It’s Not What You Think – Week 7

Bible Passage: Romans 1:18-32

Big Idea of Message:

Worship’s not what you think: You Become What You Behold

 1   START

Review Session 1, 2, 3, 4, 5, & 6 before introducing Session 7.

 2   RETEACH JEFFERSON’S TEACHING

There are countless stories of athletes who had to retire early because of a career ending injury. Brandon Roy. Sterling Sharpe. Chris Spielman. Bo Jackson. Yao Ming. Terrell Davis. Danny Manning. Daunte Culpepper. When these injuries happen, we lose a huge part of our identity in a flash. We don’t realize how much we value something until it’s gone. Money. Time. Energy. Worship. When you get your worth from something, it is your god, your functional savior. You would never say that at the moment, but the rest of life points to it.

Go back to the Garden scene. Humans are put in a unique space. We are below the Creator, but above the creation. Created in God’s image, meaning we had a capacity that no one else did. We had the weight of reflecting the very person who spun the earth into existence.

Think about mirrors that are slanted at 45 degrees. We were created to stand in this middle place. God’s glory, love, and likeness shine down on us, and like any slanted mirror should, we reflect that goodness and beauty out into the word. The reverse is true as well. It is our job as image-bearers — to be gardeners, as Adam was before he ate the fruit. We are to take raw materials, make something creative and beautiful, and offer that to God as worship. Gardeners shape, cultivate, plant, and bring value to something that before had no value. To take sounds of instruments and make music. To take vegetables and herbs and make a beautiful meal. To take paint and canvas and make art. And that’s the definition of a priest — someone who takes something and offers it as praise on behalf of others to God. Our job is to take the world, beauty out of chaos, and offer back to God, as worship.

Our job is to take the world, beauty out of chaos, and offer back to God, as worship.

God in the garden called us to cultivate by holding that mirror at a 45-degree angle. It’s a two-way thing. Something comes down and reflects out, and something comes from out and reflects up. When we reflect the beauty and goodness of the Creator out into the world, we are fulfilling this, and when we take the world and offer it through that mirror up to God, we are doing this as well.

But, the minute that Adam and Eve ate the fruit, that mirror shattered. It still might give a reflection of some sort, but we all know broken mirrors certainly don’t give accurate reflections. We no longer reflect God, but are like broken shards of glass reflecting that very first sin: the desire to be like God. We reflect evil, chaos, power, greed, corruption, addiction.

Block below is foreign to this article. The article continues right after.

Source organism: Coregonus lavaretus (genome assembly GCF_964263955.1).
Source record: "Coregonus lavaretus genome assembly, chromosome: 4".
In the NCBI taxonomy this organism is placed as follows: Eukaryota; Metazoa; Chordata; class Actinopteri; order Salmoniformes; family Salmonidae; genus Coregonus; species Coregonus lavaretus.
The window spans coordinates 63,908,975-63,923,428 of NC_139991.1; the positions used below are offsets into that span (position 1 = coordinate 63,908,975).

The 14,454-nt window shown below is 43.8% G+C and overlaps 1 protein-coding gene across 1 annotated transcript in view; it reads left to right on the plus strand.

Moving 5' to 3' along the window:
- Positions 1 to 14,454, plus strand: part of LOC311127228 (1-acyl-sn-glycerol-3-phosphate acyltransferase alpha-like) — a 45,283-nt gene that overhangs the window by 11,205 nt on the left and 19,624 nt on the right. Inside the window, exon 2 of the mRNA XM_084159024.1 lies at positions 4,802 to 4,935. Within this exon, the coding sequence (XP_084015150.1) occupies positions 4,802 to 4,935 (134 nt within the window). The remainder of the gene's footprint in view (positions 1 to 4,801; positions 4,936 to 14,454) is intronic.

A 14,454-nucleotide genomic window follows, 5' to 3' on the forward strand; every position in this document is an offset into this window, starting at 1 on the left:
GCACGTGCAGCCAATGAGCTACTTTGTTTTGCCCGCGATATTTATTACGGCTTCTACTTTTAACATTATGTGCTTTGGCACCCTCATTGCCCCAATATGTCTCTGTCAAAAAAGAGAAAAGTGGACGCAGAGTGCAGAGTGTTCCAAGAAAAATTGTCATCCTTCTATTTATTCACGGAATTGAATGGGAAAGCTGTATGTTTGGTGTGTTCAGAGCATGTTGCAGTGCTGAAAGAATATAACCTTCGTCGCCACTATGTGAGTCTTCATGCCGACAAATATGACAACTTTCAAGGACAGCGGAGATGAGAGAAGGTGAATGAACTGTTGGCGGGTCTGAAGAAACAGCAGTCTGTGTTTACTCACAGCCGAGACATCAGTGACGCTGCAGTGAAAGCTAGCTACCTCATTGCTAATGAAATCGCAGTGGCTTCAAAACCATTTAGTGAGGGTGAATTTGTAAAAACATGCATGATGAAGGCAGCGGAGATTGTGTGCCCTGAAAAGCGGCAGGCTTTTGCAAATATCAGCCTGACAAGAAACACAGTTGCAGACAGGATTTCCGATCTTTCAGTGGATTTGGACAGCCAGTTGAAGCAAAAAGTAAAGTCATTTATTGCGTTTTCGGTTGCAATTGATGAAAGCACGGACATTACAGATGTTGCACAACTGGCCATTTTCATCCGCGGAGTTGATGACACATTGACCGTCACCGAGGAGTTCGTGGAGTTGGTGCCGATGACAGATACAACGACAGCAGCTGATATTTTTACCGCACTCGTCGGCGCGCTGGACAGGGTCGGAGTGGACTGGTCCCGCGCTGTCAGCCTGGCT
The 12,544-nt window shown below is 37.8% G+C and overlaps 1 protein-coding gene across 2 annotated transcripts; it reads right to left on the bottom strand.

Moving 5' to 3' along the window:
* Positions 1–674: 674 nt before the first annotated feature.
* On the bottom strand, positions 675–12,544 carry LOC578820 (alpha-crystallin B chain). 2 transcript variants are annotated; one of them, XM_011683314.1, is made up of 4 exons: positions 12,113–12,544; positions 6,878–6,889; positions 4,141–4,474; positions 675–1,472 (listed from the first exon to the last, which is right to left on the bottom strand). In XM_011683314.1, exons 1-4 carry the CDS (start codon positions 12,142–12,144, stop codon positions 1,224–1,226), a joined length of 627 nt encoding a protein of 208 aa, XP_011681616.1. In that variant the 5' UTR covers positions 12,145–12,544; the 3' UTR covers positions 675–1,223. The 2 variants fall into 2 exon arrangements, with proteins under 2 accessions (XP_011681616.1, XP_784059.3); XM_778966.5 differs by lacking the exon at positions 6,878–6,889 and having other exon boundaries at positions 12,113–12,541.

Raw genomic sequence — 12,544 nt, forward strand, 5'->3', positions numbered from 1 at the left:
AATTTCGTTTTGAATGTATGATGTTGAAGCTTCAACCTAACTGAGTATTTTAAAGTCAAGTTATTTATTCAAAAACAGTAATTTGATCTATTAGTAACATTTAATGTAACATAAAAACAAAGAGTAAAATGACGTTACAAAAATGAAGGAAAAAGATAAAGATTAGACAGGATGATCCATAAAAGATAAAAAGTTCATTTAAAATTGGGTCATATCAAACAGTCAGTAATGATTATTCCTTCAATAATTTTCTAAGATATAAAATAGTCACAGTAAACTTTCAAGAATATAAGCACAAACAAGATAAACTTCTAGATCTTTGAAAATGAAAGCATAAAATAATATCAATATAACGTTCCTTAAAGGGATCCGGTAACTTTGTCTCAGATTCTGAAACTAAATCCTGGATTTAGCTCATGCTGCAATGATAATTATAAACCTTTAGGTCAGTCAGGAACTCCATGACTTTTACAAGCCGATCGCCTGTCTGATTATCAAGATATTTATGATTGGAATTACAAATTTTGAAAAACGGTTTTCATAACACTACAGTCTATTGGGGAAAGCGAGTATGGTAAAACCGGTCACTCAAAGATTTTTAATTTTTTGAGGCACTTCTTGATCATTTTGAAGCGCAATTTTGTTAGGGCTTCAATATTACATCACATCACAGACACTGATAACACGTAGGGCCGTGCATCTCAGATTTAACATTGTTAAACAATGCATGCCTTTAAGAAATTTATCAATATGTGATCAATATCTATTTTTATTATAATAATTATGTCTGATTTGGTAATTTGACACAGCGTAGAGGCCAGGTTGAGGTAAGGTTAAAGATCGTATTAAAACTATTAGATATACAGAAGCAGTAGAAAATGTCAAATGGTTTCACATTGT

This all comes back to worship. How? When sin happened and the cosmos broke, a vacuum was created. Our life was in shalom. We were in a flourishing garden and earth with beauty, art, and amazing color. We were fully human. We knew God and walked with him in the garden in the cool of the day. We were orbiting around God and everything he offers — goodness, beauty, peace, and rhythm. But when the fracture happened, that center of ours became void. It got replaced. And like any good vacuum, stuff started getting sucked into that center. God was no longer in our hearts, so it was easy to let the first thing we came across to take its place. We took creation and elevated above the creator. The very things we were created to dominate now dominates us. The things we were to create and cultivate now enslave and rule us.


Romans 1:18-32

18 For God’s wrath is revealed from heaven against all godlessness and unrighteousness of people who by their unrighteousness suppress the truth, 19 since what can be known about God is evident among them, because God has shown it to them. 20 For his invisible attributes, that is, his eternal power and divine nature, have been clearly seen since the creation of the world, being understood through what he has made. As a result, people are without excuse. 21 For though they knew God, they did not glorify him as God or show gratitude. Instead, their thinking became worthless, and their senseless hearts were darkened. 22 Claiming to be wise, they became fools 23 and exchanged the glory of the immortal God for images resembling mortal man, birds, four-footed animals, and reptiles.
24 Therefore God delivered them over in the desires of their hearts to sexual impurity, so that their bodies were degraded among themselves. 25 They exchanged the truth of God for a lie, and worshiped and served what has been created instead of the Creator, who is praised forever. Amen.

26 For this reason God delivered them over to disgraceful passions. Their women exchanged natural sexual relations for unnatural ones. 27 The men in the same way also left natural relations with women and were inflamed in their lust for one another. Men committed shameless acts with men and received in their own persons the appropriate penalty of their error.